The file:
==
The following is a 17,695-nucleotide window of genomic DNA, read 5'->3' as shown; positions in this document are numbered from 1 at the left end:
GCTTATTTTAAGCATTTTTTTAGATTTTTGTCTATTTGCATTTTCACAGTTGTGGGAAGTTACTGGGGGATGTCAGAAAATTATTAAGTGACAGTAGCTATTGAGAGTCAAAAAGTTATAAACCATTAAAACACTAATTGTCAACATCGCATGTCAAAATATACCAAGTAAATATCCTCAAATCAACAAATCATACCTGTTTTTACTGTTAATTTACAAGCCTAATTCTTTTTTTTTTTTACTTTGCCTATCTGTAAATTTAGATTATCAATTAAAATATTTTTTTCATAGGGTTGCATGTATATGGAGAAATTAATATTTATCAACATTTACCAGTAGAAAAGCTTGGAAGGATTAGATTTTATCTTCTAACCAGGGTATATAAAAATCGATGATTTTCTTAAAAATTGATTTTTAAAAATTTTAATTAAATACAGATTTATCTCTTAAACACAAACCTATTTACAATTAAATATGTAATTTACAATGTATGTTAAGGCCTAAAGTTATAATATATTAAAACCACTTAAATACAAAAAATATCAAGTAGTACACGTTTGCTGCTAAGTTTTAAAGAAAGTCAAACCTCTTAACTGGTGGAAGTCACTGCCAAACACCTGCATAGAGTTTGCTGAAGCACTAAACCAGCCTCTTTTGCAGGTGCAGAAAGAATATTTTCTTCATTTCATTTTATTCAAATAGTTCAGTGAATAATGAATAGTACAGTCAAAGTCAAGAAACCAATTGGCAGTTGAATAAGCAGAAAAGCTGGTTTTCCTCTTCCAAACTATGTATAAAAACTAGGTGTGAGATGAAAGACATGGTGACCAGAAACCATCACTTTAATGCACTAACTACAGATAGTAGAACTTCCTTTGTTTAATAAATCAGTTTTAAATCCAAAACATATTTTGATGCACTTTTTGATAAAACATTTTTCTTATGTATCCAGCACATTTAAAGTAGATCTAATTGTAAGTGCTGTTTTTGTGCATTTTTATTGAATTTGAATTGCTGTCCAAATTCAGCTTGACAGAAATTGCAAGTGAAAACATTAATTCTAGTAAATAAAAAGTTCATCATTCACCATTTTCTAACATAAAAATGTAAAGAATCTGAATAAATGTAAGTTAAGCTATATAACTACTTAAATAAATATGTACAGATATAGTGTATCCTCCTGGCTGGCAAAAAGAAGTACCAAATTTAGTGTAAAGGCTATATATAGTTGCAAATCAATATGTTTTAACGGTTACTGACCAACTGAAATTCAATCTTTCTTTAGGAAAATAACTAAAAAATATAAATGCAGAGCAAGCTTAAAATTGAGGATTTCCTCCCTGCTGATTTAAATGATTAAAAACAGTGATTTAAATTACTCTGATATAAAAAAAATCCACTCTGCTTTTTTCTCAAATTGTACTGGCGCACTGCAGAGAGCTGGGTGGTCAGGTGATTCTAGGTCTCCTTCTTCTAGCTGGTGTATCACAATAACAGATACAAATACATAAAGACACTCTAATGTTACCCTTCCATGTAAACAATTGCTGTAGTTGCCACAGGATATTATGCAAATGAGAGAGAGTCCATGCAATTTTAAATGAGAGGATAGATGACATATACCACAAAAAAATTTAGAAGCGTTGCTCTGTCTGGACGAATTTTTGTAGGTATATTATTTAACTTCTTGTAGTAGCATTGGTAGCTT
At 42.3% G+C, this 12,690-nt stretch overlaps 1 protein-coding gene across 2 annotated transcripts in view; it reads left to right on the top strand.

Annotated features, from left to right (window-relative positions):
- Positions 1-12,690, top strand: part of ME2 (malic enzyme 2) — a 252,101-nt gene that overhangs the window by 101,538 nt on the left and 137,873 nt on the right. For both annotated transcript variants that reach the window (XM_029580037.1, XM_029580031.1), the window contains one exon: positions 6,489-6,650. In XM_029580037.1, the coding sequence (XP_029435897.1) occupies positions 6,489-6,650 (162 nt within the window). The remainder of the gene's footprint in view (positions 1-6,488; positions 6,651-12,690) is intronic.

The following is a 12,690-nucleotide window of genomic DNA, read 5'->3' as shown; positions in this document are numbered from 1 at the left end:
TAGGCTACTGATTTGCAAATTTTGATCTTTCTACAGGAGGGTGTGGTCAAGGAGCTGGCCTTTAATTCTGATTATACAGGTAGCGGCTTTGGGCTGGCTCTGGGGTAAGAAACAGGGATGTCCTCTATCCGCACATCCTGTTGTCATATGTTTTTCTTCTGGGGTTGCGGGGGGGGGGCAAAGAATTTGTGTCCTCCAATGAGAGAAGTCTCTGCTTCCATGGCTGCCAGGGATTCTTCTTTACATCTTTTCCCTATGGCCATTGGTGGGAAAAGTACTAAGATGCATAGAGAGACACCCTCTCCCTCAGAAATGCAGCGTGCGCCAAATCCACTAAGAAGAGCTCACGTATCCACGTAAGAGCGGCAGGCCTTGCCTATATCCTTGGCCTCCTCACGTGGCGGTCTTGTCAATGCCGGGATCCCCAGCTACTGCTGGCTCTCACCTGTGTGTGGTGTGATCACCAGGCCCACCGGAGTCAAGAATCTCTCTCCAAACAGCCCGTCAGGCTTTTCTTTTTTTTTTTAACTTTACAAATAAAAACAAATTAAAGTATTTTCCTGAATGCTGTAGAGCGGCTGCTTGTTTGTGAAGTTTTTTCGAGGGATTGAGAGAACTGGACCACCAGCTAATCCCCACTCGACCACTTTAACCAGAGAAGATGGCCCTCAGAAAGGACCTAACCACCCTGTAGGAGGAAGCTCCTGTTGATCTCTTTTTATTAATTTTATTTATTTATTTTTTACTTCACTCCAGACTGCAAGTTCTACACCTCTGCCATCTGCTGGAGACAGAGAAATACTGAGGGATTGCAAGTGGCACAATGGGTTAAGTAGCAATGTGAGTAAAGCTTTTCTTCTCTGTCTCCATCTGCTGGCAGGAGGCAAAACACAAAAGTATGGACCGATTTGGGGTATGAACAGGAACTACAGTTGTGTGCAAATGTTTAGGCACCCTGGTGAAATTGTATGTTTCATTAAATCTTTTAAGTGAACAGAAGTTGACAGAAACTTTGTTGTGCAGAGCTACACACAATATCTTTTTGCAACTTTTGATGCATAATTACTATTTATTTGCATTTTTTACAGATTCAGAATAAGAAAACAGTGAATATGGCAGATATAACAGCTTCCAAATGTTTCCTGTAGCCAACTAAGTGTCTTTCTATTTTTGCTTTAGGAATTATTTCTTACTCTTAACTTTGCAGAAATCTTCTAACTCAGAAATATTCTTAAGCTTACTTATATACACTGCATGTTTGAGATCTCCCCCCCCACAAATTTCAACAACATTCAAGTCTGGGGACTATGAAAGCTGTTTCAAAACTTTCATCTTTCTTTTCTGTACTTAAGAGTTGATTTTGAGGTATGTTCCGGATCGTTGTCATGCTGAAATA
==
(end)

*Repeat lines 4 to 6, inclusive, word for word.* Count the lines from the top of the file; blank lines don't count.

Annotated features, from left to right (window-relative positions):
- Positions 1-12,690, top strand: part of ME2 (malic enzyme 2) — a 252,101-nt gene that overhangs the window by 101,538 nt on the left and 137,873 nt on the right. For both annotated transcript variants that reach the window (XM_029580037.1, XM_029580031.1), the window contains one exon: positions 6,489-6,650. In XM_029580037.1, the coding sequence (XP_029435897.1) occupies positions 6,489-6,650 (162 nt within the window). The remainder of the gene's footprint in view (positions 1-6,488; positions 6,651-12,690) is intronic.

The following is a 12,690-nucleotide window of genomic DNA, read 5'->3' as shown; positions in this document are numbered from 1 at the left end: